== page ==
Why is Project Control So Important?
Stages of Project Control
We mentioned earlier that project control has stages. Let's go see what these stages are and why they are important to your projects.
Anticipate Project Risks - Planning Stage
Why should you plan? The answer is in this popular adage that says “He who fails to plan is planning to fail.” Hence, you need to create a schedule for all that your project encompasses. Your schedule must include all the milestones and stages you wish to accomplish by the end of your project. This is a stage where you get to brainstorm with your team about the following:
- Anticipate project risks
- Task assignment to team members
- The cost necessary to carry out the project
- Setting modes of rectification
The planning stage is important because it gives you an overview of your project scope. It also gives you an idea of what the work process is like and the best approach to adopt. Planning helps you detect project risk, helps you not to get stuck or clueless while you are working. You can always go back to your sketch to know what is next on your schedule.
After planning, the next up is to “do it”. At this stage, you want to actualize your foresight. You want to start doing things. If it is large scale work, and you are doing it with a team, this is where you start monitoring your employees like a hawk. You supervise and make sure your employees or teammates are working according to your initial plan.
This stage helps you to ascertain work efficiency and accuracy. It is also a good way to study your workers and know who you want to keep working with.
Project Status and Reporting to Customer
It is important to keep your client updated as you make progress on the project. Hence, you need to know how to present the status of a project to a customer. Furthermore, a good project status report should have the following ingredients:
- Scheduled instructions to the client
- A name or title
- A crisp summary of the current status of the task
- Show the risks and issues faced so far. Also, include how you plan to solve the issue.
- A pointer to the next milestone
- A field to collect feedback or comments from the client.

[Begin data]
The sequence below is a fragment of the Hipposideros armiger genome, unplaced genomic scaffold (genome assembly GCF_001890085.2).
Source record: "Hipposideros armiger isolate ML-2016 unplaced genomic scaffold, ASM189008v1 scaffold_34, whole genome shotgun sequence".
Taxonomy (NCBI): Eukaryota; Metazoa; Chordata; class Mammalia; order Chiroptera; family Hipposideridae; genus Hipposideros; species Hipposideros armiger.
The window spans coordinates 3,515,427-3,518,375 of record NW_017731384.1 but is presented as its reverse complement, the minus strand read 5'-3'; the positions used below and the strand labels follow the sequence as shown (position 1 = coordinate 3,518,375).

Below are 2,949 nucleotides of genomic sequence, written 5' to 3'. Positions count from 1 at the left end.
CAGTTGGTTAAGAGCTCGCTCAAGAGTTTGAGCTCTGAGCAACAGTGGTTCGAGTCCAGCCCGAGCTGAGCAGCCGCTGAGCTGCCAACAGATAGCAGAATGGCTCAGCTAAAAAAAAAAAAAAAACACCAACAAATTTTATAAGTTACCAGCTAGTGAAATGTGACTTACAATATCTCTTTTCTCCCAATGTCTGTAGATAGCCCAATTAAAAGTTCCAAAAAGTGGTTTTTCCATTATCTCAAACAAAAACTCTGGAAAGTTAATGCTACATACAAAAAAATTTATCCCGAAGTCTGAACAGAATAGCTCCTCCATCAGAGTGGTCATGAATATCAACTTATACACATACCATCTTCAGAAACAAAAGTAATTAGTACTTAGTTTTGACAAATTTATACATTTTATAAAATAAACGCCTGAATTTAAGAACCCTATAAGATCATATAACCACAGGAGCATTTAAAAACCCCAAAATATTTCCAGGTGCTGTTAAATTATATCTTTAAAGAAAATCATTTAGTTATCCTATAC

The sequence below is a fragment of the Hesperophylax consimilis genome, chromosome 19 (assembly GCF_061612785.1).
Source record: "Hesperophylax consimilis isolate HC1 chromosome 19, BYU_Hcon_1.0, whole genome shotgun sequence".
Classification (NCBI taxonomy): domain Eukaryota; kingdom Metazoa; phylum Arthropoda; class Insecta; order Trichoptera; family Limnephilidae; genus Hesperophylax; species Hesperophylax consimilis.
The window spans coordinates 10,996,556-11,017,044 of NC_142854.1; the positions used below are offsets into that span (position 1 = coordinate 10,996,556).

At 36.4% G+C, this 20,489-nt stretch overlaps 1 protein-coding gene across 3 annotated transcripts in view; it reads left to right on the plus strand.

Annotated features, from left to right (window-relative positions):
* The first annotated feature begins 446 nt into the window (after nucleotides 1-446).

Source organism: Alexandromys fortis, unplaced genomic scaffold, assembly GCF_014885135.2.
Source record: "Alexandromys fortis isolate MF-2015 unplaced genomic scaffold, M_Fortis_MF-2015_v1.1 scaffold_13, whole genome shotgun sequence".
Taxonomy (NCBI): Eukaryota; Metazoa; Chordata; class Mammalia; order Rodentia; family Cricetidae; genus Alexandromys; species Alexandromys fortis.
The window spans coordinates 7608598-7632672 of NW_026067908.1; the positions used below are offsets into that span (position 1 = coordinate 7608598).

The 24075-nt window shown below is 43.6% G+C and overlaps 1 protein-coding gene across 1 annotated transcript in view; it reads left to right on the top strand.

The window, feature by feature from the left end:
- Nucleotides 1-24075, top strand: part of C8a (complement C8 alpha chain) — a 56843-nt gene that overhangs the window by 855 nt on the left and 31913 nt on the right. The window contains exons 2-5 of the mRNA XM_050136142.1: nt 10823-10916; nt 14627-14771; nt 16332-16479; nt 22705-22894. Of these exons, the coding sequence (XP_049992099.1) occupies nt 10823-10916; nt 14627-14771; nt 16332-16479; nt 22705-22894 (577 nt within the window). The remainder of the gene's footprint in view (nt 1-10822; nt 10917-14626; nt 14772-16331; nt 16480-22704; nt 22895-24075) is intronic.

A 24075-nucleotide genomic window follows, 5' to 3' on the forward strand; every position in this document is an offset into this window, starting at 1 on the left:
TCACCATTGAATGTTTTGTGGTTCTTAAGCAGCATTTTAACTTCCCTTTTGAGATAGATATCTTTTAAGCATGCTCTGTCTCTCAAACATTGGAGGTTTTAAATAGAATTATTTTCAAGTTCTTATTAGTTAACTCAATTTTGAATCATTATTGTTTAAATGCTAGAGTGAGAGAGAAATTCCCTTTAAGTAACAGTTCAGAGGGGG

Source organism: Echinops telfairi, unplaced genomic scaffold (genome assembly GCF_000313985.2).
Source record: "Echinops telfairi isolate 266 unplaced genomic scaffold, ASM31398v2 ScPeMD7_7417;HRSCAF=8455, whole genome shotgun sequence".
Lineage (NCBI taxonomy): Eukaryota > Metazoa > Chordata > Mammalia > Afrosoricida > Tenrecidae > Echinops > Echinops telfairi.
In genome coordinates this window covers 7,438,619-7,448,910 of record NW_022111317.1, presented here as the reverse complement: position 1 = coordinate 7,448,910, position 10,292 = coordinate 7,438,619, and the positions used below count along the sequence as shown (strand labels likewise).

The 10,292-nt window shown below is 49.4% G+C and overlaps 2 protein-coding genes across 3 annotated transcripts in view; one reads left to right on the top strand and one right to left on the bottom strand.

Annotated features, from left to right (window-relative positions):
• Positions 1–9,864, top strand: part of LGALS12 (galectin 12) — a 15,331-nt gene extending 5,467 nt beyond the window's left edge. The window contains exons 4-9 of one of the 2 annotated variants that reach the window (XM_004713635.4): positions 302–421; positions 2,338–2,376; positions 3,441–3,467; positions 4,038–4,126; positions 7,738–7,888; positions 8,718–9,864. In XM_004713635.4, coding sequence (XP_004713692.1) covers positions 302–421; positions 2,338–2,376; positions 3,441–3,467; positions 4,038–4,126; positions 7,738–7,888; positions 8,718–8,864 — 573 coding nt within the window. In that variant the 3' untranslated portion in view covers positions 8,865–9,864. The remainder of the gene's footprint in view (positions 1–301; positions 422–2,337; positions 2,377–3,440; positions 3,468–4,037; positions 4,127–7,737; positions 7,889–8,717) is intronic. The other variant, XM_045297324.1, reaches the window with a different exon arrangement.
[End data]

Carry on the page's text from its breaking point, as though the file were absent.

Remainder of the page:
After sending this report, make sure you create visual work progress bars to allow easy work tracking. For example, you could use colors; green for - “good to go”, Orange for “projects at risk”, and Red for “Task status critical”. But assure the client that everything is under control albeit the risks.
Monitor the Status of Your Project
You have now done a considerable job, quite all right. But are the results you see what you had foreseen when you started? As your project advances, you need to request a project status report and feedback from your team. Hence, you need to keep monitoring the progress of your project at specific intervals.
This stage of project controls gives you another chance to double-check. It allows you to know whether you are making progress or not. This is also a stage where you figure out whether the approach you are applying to solve your project's issues is cost-effective or not.
These project checks expose the weaknesses in your project. Thereby giving you useful pointers you can use to further strengthen it.
Redress and Prevent Stage
Since you have already planned this project out. You should not have a problem tackling some of the challenges you discovered at the project progress check stage. You already know the risks. And this is where you reach into your toolbox and fix the contingencies.
This is also the stage where you prevent future recurrence of these risks and challenges.
Finishing / Completion Stage
This is the final stage. A stage where you look at your project and see “A Job Well-Done”. But do not be quick to close out. You should try to get a second opinion, especially from a project management body or professional (PMP).
You could also entrust your project with a trusted Project management institute. They can help take care of your project from start to finish.
You could also monitor your project performance using project management software. Software such as Airtable, Planradar, Time Management, Gantt Chart, and Task Dependencies can be helpful. Some software even allows you to grade your employees and pay for the hours of work done within the app.
Such software allows you to keep track of your employees' efficiency, your project's success and informs your decisions.